One line in Federal Reserve Chairman Bernanke’s testimony dominated the week, but in an odd way: it was an anti-forecast. "Uncertainty about the outlook for growth and unemployment … greater than normal …"

The stock market took it as good news (in that never-never land, the only uncertainty is how high it will go), but bond and mortgage people took it the other way — the 10-year T-note briefly fell to 2.88 percent (a 15-month low), with mortgages still near 4.5 percent.

Fed policy is established by six governors appointed by the nation’s president and confirmed by Congress, and six of the presidents of 12 regional Feds (the voting rotates). The appointed governors tend to be a sharp lot; the regional presidents tend toward an uneven mix of able people and narrow, pinched, country bankers — hard-money types who think people should be punished for their mistakes (and several times for each one).

In these deliberations, prediction is power. In two ways: all central banks battle "policy lag," the six to 18 months it takes for Fed action to bring full result on an economy that by then may look a hell of a lot different than it did when the action seemed appropriate.

Policy lag forces the Fed to pre-emptive measures, trying to get in front of events already taken place. Second: voting governors and Fed staff cannot float ideas just because they sound cool — policy must have solid foundation in the econometric computer models assembled and tweaked in the last 50 years.

Since July 2007, these models might as well have been spittoons. From the onset of unprecedented bank-on-bank wholesale run all the way to the Lehman "domino" in September 2008, the Fed was behind, sticking to traditional rate cuts and liquidity.

The Fed understood the Lehman disaster, and in the following winter mostly on its own stopped the run by effectively guaranteeing every deposit and liability in the financial system. By March 2009, running against the Fed was silly, and so it stopped.

Since then, many have taken credit for preventing a new Depression, with the Obama stimulus and bank stress tests in the lead. The stimulus was worth trying, and the tests were more sham than substance — the Fed had already done the prevention.

Since spring 2009, the Fed’s and Obama administration’s war on recession has been "sitzkrieg" (more "sit" than "blitz"). The duds at the Fed are worried that it is too easy, with inflation ahead.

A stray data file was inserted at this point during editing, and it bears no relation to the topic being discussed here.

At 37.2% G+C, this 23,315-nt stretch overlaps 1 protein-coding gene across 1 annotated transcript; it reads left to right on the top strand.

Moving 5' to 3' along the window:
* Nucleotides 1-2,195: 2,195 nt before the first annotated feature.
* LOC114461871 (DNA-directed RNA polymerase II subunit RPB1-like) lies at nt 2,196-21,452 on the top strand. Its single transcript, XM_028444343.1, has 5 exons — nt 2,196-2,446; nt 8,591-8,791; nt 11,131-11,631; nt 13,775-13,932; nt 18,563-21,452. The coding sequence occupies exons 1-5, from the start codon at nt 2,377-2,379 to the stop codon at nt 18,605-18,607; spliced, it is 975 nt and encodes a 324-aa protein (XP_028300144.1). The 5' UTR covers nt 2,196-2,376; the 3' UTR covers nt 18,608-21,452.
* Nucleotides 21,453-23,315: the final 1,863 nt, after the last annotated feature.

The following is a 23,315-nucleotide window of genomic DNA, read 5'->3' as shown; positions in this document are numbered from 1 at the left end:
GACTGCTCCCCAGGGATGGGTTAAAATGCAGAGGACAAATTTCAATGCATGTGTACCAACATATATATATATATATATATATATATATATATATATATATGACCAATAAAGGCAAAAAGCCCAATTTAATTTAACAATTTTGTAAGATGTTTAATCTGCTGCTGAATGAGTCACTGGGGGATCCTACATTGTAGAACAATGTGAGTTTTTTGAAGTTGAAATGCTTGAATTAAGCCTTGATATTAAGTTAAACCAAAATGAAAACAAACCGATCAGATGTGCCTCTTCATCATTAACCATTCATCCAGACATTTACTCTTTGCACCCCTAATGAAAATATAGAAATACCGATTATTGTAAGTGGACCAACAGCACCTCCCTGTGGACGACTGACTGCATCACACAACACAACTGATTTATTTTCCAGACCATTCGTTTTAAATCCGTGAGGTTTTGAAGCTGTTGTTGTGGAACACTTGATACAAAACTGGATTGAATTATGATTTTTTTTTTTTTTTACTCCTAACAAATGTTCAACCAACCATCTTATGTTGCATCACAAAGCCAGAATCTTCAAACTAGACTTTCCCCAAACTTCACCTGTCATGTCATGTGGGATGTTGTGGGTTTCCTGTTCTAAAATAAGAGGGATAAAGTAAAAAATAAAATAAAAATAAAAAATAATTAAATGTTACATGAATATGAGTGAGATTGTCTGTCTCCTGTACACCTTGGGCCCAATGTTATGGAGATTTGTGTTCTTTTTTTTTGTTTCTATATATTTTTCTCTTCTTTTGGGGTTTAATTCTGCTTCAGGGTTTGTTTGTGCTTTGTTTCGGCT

The enlightened cannot say the duds are wrong: All of the models promise that monetary ease and rates like these will bring recovery. In the last three months, the economy has been in obvious slowdown.

However, nobody knows if this is a blip or a double dip, or if a real recovery is under way, or if we’ve entered a flat "New Normal," stabilizing unevenly.

Of all components of the economy, housing is the one most out of whack. MGIC, the mortgage insurer, on July 1 released its new market-conditions guidance. It rates the 73 biggest metro areas "strong, stable, soft or weak," and a similar scale for trend.

Of the 73 not one is strong, and only 27 are stable; all the rest soft or weak (24 weak). Of the stable 27, 12 are softening. Of all 73, three (count ’em) are rated "improving" — my backyard, Denver, from soft; Washington, D.C., likewise; and Santa Ana, Calif., from weak.

To illustrate the "dud-Sharpie divide" at the Fed (and elsewhere), and frozen policy, consider Richmond, Va., Fed President Jeffrey Lacker, in July: "Housing is such a small portion of the economy now — it’s a little less capable of doing damage."

As wrong as I think these people are, it is possible that one day soon a frightened soul will creep from her bunker for a quick recon outside. Markets always ignite by accident, and often when everyone knows they can’t.

All it takes is enough people yelling back down to bunkers, "Hey, Harry! That house you’ve been talking about for 10 years … a loan for three hundred grand only costs $1,500 a month! Get outta there. While you’re at it, get some sun."

I have no idea how close we are to that blessed moment, and the general economic ignition that would quickly follow, but I do know that it’s housing first, then consumer spending and sales volume, and then jobs.

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